At the bleeding edge: Esnet officials test optical provisioning, IPv6

* Q&A with Energy Sciences Network officials

Last week's newsletter featured the first of a two-part Q&A with U.S. Department of Energy officials responsible for the Energy Sciences Network, one of the fastest IP networks in the world and a pioneer of IP technology. We conclude the Q&A in today's issue.

ESnet is a nationwide IP backbone linking Energy Department's headquarters in Gaithersburg, Md. with more than 40 sites including many national laboratories. ESnet's ring-shaped backbone network operates at 10G bit/sec in the northern states and 2.5G bit/sec in the southern states.

Here are excerpts from my conversation with Mary Ann Scott, ESnet program manager, and Daniel Hitchcock, a senior technical advisor on ESnet, about their experiences with the latest IP technologies.

Carolyn Marsan: What are you debugging right now for the rest of the world?

Daniel Hitchcock: We're starting to debug how you do optical networks and how you provision optical networks flexibly so you can set up Lambdas from point to point.

CM: Where are you doing that?

DH: ESnet and our [test bed] Science UltraNet together are figuring out how to do this. We're looking at how you adjust the interfaces in the optical switches to make this happen. The vendors claim this capability exists, but it's never actually been exercised. The question is can you hook up two or three dozen of these things together and actually make it work all the way end to end.

CM: What is the status of Science UltraNet and what is its relationship to ESnet?

DH: Science UltraNet is just coming up. The last circuits are now in, and the gear is going in to enable experiments. There are ESnet engineers who are part of Science UltraNet so that what we learn there, we can fold into ESnet. Science UltraNet goes from Oak Ridge National Laboratories [in Tennessee] to Chicago to the West Coast, and there are optical tail circuits that go off of it to Seattle. The bandwidth is two 10G-bit/sec wavelengths.

CM: When do you hope to have Science UltraNet up and operational?

Mary Ann Scott: At the end of April or early May.

CM: What two or three things do you want to learn from Science UltraNet?

DH: The dynamic provisioning of Lambdas. Also, how to hook up an optical network at the end to your optical network if they don't have the same kind of gear. We'll be looking at the systems integration issues and interoperability.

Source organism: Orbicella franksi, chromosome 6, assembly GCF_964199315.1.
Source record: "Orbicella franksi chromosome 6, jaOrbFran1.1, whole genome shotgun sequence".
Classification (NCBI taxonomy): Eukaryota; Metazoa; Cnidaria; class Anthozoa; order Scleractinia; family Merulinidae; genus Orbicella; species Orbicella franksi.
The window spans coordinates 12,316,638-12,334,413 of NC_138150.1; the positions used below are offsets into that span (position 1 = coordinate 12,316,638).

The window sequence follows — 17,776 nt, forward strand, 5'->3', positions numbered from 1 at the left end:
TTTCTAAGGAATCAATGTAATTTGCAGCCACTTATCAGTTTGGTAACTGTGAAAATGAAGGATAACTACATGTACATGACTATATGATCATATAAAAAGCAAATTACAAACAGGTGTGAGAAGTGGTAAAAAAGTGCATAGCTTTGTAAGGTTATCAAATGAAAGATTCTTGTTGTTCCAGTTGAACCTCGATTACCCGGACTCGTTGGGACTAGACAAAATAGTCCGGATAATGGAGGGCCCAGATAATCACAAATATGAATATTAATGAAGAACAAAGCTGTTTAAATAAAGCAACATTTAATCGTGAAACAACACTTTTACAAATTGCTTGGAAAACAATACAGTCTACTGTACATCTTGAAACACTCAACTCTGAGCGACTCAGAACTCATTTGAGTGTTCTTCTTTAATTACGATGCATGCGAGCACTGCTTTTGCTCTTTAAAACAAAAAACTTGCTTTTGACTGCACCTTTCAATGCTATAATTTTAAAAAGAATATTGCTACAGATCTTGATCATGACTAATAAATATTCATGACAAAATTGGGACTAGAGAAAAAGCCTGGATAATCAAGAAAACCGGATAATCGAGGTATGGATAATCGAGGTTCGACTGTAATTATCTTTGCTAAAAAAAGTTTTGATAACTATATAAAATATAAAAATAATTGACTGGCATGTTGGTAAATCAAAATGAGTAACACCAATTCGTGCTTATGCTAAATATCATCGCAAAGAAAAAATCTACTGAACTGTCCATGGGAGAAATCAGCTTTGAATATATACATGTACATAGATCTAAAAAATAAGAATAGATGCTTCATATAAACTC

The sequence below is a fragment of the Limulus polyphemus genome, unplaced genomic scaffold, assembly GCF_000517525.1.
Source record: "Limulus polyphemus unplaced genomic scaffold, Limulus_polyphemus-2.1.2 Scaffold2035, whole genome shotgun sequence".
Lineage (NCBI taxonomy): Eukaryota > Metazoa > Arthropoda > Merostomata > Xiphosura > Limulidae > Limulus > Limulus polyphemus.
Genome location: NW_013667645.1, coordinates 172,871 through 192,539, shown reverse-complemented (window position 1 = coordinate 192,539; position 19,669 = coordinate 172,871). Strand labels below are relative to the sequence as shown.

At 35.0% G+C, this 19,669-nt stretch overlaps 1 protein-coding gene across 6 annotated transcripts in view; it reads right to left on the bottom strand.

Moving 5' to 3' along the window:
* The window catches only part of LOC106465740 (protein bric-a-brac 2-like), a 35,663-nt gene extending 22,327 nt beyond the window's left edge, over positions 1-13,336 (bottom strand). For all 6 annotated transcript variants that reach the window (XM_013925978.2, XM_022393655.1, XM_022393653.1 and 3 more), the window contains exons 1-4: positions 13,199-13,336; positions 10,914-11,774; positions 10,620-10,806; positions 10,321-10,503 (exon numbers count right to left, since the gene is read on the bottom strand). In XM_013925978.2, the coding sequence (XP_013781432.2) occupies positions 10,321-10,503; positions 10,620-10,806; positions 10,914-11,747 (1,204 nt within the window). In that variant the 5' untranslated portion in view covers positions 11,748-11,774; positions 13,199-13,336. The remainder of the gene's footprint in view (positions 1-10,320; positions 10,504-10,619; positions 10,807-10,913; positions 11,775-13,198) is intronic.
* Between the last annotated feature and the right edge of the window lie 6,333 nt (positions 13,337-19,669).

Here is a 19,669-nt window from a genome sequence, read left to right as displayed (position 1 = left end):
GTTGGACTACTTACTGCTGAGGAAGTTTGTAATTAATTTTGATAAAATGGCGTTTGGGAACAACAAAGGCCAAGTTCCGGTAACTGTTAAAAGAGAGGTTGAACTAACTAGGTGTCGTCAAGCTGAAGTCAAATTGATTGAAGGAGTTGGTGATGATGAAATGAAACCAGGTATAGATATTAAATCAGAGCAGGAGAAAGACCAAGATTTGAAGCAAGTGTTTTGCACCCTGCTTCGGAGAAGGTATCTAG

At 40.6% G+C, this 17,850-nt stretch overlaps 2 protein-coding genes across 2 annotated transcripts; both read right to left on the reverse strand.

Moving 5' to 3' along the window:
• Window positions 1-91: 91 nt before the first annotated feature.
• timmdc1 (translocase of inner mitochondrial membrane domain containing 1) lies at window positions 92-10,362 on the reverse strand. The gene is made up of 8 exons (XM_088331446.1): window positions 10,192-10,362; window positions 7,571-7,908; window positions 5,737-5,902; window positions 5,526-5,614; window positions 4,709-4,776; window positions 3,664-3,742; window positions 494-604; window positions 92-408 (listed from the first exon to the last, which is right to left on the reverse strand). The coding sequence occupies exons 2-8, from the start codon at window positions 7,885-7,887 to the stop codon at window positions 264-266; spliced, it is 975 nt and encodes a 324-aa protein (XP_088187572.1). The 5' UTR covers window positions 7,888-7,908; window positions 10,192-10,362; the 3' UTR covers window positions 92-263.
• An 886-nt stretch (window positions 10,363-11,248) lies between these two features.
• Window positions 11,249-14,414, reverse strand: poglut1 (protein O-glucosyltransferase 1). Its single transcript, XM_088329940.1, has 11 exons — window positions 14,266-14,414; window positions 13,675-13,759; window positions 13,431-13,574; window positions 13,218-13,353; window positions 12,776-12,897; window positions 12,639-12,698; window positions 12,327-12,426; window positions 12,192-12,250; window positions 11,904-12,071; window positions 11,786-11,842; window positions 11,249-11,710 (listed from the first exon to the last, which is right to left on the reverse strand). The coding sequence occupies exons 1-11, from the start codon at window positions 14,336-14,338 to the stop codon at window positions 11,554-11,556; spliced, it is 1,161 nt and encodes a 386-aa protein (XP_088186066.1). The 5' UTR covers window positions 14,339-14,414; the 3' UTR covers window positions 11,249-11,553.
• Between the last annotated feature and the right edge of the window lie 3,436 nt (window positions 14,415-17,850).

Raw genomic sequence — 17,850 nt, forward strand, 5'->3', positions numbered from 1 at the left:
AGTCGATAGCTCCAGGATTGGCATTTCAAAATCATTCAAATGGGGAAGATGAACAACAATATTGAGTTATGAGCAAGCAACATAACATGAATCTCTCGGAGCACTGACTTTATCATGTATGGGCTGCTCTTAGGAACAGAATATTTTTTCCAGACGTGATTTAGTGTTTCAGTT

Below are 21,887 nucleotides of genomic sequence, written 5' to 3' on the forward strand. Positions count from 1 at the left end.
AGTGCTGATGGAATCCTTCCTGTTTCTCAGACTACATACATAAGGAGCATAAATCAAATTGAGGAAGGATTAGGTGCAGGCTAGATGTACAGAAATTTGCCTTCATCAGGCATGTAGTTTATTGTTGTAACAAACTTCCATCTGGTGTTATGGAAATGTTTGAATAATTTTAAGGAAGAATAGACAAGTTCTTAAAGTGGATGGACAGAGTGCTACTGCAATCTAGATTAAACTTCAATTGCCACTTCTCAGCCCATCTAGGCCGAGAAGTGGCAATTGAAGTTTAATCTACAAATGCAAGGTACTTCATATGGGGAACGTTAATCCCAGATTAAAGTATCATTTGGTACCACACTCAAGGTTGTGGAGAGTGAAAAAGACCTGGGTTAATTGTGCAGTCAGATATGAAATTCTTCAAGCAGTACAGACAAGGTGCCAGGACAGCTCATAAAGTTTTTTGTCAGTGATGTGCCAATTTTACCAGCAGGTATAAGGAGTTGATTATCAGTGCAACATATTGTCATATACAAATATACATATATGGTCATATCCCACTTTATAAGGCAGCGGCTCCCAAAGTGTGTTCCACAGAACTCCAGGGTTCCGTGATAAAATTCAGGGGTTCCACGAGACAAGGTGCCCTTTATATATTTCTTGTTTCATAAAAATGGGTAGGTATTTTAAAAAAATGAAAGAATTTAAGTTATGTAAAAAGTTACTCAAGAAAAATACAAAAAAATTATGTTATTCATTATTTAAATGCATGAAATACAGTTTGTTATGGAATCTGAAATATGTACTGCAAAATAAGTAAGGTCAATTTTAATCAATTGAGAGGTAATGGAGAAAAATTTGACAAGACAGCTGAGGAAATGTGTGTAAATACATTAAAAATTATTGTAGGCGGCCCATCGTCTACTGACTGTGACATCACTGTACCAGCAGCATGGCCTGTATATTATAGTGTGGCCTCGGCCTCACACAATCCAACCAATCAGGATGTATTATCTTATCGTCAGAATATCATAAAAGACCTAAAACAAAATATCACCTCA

CM: What's the timeframe for the test bed?

MAS: Between three and six years, provided that things are going well.

CM: How soon do you think it will be before you learn something practical from Science UltraNet that you can fold back into ESnet?

DH: From bringing it up and making it work, we'll learn lots of things. You find a lot of things that the vendors didn't think anyone would ever try but don't really work in this environment. There are a lot of things at this level that people don't understand, and you never understand until you build one of these things.

CM: ESnet was an early user of IPv6. What can you tell me about your IPv6 traffic and applications now?

MAS: We have IPv6 fully deployed. The first request for address space in IPv6 came from ESnet. Our laboratories at this point don't have IPv6 fully deployed. They might have some equipment that is partially capable, but it is now down into the laboratories at this point.

CM: So IPv6 is a small share of your traffic?

DH: A very small share of our traffic.

CM: Do you have IPv6 development work going on related to Science UltraNet?

DH: We're ready when the applications come up and the end systems want it, but we don't drive that. Our users will wait until there are really good IPv6 applications available. It's hard enough to get TCP/IPv4 applications to run really fast. IPv6 is a whole new level of complexity, and many of our scientists think that getting the stuff they have today to run really fast is more important than investing in IPv6.

CM: When do you think a major transition to IPv6 will happen for ESnet?

DH: I think that's years away. It will be driven by the scientists at the ends of the network. We're set up to run it, and we'll continue to employ the latest stuff. But this depends largely on IPv6 penetration into the end systems. We have to have more end systems that run IPv6 and have really high performance implementations. We need sustained speeds above 2.5G bit/sec. That's going to take awhile.

CM: What's the most promising network research going on in either ESnet or Science UltraNet?

MAS: It has to be the optical provisioning.

DH: And the distributed trust management. What we understand how to do really well is trust in a military-style organization where everyone reports to the same organization. What we understand less well is how to do trust when institutions trust each other to a certain degree, and institutions trust each of their members to a certain degree. How do you compose security in a sensible way so that you let people get into the things they're supposed to get into and you don't let people who haven't had the training operate the accelerator? If someone is fired by CERN, then all of his certificates everywhere else are also revoked because this person is no longer trusted. This problem is hard, and no one understands how to do that. We're doing this work on ESnet because the science community needs it.

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